Kids rule the roost, say experts

UK families face consumer pressure, says report

This one has it all, from, 'It's not your fault you cant control your kids", to a good measure of corporation bashing.
Shopping centre Researchers found family life in the UK suffered from too much spending and not enough time together

We didn't need research to tell us that. Families spend far too much on everything from the latest trainers to the biggest telly. That's why they are all so much in debt. They do this because they have been told they deserve everything they want in life without actually having to work for it. It's their human right or some such.

They don't spend enough time together because they have been paid by the government to have a bunch of children they never really wanted, can't be bothered with and don't want to be around.

Not their fault though. It's all those nasty corporations.
Parents in the UK feel powerless before the consumer pressures on their children, suggests international research into family life.

The study by Unicef, comparing families in the UK, Sweden and Spain, found UK parents buying high status brands to "protect" their children from bullying.

That's a good one. They must have the most expensive trainers and track suits because they will be bullied otherwise

The report also found parents in Sweden and Spain found it easier to "set clear boundaries for their children".

Now why would that be? Is it because parents in Sweden and Spain are not a bunch of feckless numbskulls who were brought up by a bunch of bleeding heat lefties who took away any notion of personal responsibility?

Researchers have now looked in depth at the particular pressures on UK parents and children - comparing the experiences of 24 families in the UK and two other Western European countries.
This found that family life was "part of the fabric of everyday life" in Sweden and Spain.
But in the UK families felt under much greater pressure - worried about a shortage of time with their children and feeling unable to resist the "materialism" of modern childhood.

It's the parents responsibility to resist materialism and bring the children up to do the same. Family life is not 'part of the fabric of everyday life' in England because the are no more family values. It's now perfectly acceptable to have a bunch of kids to a bunch of sperm donors and expect the taxpayer to foot the bill of two, five or ten sets of trainers, Ipods and X-Boxes. Again, this stems from the hand wringing lefties who brought these people up for the last fourteen tears.

Fears about not having the right brand of trainers or electronic gadgets for children meant that parents in the UK, particularly those on low incomes, felt they had to buy these goods, even if it meant getting into debt.

That's because they are idiots. They have absolutely no sense of priority and no idea how to teach their kids the value of money You would think those on low incomes know how much money is worth more than anyone, but the fact is, it's those who get given the most free stuff by the government. If you give people life on a plate, they soon forget the value of money and material possession becomes more important than personal responsibility.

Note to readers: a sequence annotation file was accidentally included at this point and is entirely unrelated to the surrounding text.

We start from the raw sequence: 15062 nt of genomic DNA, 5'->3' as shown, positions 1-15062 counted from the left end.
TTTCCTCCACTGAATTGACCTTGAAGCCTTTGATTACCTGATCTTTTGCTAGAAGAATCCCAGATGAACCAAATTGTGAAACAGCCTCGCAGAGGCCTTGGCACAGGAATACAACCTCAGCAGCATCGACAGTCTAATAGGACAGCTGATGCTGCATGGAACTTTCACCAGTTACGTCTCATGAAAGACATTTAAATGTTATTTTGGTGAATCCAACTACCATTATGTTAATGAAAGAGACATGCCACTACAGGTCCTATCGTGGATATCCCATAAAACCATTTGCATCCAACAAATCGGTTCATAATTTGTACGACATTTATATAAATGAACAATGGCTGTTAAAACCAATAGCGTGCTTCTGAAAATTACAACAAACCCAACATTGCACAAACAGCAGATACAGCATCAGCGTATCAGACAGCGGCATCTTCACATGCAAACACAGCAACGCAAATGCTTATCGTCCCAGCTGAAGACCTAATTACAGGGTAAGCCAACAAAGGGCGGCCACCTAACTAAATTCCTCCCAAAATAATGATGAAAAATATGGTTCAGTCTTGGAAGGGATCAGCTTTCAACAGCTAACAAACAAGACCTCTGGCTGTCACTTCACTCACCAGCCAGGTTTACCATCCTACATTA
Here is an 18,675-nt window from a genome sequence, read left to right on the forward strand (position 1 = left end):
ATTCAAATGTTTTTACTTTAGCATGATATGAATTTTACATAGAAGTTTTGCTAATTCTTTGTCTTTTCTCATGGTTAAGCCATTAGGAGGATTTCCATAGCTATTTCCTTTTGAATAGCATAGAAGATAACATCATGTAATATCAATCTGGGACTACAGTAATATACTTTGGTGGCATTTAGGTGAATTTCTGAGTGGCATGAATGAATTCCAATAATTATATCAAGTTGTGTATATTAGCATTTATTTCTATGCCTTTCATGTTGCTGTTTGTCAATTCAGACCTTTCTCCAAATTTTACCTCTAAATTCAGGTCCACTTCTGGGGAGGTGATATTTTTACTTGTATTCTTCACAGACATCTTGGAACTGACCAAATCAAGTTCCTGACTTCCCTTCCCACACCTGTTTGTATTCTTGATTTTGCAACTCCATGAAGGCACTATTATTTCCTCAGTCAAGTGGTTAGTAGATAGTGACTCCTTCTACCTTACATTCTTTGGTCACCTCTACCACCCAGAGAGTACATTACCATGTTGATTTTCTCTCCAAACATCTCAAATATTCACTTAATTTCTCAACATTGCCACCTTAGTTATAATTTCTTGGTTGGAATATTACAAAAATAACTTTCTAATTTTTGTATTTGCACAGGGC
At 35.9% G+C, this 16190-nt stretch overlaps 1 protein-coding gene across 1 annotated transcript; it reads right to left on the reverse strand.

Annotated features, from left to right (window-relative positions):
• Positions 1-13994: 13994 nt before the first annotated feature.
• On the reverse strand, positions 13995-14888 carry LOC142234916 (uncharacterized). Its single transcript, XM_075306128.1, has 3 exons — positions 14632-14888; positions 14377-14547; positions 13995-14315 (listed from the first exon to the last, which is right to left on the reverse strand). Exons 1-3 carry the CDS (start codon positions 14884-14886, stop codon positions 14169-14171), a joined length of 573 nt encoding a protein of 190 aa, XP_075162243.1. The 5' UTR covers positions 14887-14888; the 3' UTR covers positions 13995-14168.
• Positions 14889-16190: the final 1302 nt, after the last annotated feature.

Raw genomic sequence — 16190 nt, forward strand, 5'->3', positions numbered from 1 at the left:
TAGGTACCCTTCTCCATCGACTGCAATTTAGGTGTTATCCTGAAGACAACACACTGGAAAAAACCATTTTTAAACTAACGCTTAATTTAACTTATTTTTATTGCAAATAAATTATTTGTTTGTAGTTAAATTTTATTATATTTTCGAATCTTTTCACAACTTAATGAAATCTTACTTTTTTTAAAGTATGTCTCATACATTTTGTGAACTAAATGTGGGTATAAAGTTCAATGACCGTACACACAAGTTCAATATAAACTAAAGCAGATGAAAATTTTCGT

In comparison, Dr Nairn said that parents in Spain and Sweden seemed to find it easier to refuse to buy goods for their children - and that there seemed to be much less pressure to have particular brands.

I'm tempted to keep going back to the 'socialist edcation' here. Not knowing a lot about life in Spain and Sweden (never been), I'm assuming that things are a lot different over there. Can their greater sense of responsibility be put down to not having to live under a socialist government?
In Sweden there are tougher limits on advertising aimed at young people, which Dr Nairn said could be a factor in a less consumerist culture.

Oh. My Mistake. They have tougher laws on advertising. That makes sense, and now this report is starting make more sense too. What do the health campaigners want for the UK? Tougher restrictions on advertising. We are so stupid that if we see something advertised we just have to go out and buy it. That is actually true for a lot of people, particularly families like the ones in this report. It isn't true for all of us though. Never the less, us that can think for ourselves must still be subject to the governments nannying. God forbid they actually do something useful like get rid of the entitlement culture.

I wonder what the Swedish would say about this? Yes, you need tougher advertising laws or, you're all a bunch of muppets who can't think for yourselves?

Children also reported how much they enjoyed sports and outside activities - but again in the UK this was under pressure from the amount of time spent in front of television and computer screens.

And whose fucking fault is that? If children want to enjoy outside activities, all they need to do is bloody well go outside. It's not difficult.

I think what they are really saying is that the government need to provide more outdoor activities at the taxpayers expense. Play that hasn't been organised by a government sponsored jobsworth is very much frowned upon these days. And it doesn't create non jobs.
Children's Minister Sarah Teather responded to the survey by saying: "We know strong, stable families are the bedrock of a successful society. We want to make sure all families have the help and support they need."

In other words, we will continue using other people money to nanny families.

And what the hell is a children's minister. As if children need a minister.


Henry Crun said...

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Henry Crun said...

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